Mobile Device Security Best Practices
Tablets and smartphones, when used either personally or professionally, often contain sensitive or confidential data. Keep your phone secure by following these guidelines.
- It is always a good idea to install system updates, or application updates, because these updates often fix reported bugs or security vulnerabilities, not just functionality.
- Use a password or pattern to keep your device locked and keep your data from being easily accessed by others.
- Make sure auto-lock is enabled so that your device is locked when not in use. Usually this is automatic when you set a password or pattern, but you can sometimes control the amount of time before it locks automatically.
- If you have confidential data on your device, know how it can be remotely wiped. Please consult your device manufacturer for how to do this. We can’t confirm that every device or model has this feature, but most of them should.
- Only install applications from trusted sources. Research the app before downloading to make sure it has good reviews. Although some apps may not intentionally be malicious or contain malware, app security is not standardized in the same way that professional software is. Anyone can create and distribute apps.
- iPhone apps go through a strict review process to get into the iPhone App Store, but Android applications do not have the same procedures, and can also be released outside of the Google Play Store, such as a through a link on a website or through email. Make sure to do your research before downloading an app to make sure it is safe.
- Use secure internet access whenever possible. Avoid using open Wi-Fi connections for secure purposes (signing into email, Facebook, etc.). When on campus, use the QueensuSecure_WPA2 wireless network instead of the unsecured queensu wireless network. You should be able to set your device to remember your username and password for this network so you don’t have to sign in every time.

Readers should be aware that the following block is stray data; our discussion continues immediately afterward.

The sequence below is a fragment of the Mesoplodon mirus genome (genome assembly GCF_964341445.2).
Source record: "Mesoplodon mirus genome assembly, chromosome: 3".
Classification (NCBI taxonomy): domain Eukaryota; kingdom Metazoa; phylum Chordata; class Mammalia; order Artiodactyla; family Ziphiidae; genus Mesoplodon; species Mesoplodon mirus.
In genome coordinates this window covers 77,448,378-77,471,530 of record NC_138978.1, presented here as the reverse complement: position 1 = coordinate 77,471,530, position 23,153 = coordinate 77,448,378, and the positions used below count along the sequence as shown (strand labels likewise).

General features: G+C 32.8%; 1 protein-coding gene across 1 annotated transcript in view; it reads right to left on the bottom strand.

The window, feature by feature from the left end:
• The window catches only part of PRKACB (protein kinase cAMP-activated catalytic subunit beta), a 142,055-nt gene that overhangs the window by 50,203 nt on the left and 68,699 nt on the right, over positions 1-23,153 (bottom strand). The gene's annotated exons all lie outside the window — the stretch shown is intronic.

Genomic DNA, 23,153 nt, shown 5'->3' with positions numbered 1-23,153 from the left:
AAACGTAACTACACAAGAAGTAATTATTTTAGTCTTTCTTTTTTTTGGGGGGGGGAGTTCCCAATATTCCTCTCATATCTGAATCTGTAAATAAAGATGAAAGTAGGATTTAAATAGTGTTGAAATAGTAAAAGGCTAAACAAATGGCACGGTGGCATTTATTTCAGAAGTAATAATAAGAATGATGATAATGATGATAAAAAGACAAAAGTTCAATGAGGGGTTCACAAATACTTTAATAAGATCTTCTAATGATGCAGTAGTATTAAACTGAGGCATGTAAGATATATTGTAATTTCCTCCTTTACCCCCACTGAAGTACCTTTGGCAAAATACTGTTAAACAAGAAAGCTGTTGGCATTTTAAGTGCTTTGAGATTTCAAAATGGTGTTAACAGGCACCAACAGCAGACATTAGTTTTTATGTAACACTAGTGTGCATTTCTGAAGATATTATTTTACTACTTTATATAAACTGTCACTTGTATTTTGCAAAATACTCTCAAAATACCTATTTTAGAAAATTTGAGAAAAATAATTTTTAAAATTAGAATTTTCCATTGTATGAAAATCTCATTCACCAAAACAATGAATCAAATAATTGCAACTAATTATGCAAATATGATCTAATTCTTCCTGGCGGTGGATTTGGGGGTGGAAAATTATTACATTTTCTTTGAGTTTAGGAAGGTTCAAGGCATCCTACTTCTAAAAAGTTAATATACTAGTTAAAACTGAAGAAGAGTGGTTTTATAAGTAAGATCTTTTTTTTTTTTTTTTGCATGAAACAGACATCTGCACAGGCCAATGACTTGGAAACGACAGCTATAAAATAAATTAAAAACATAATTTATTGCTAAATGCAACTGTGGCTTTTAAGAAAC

- Turn off Bluetooth unless you are actually using it. Do not accept files over Bluetooth unless you know what it is and who it’s from. If you don’t know the origin, it could be a virus. Viruses can spread via Bluetooth without the owner of a device knowing.
- Always keep a backup of your mobile device on your computer, and don’t keep information of a sensitive nature on your device.
- If you have an iPhone, do not jailbreak it, especially if it is a work phone. If you have jail-broken your iPhone, 3rd party apps can be installed, and security is no longer reliable.
- Always check what permissions an app says it needs before you download it. If the permissions it is asking for don’t make sense, or if it is asking for more control than you are comfortable giving, consider not downloading that particular app.
- Use common sense while browsing the internet. In your device’s web browser, do not navigate to suspicious links.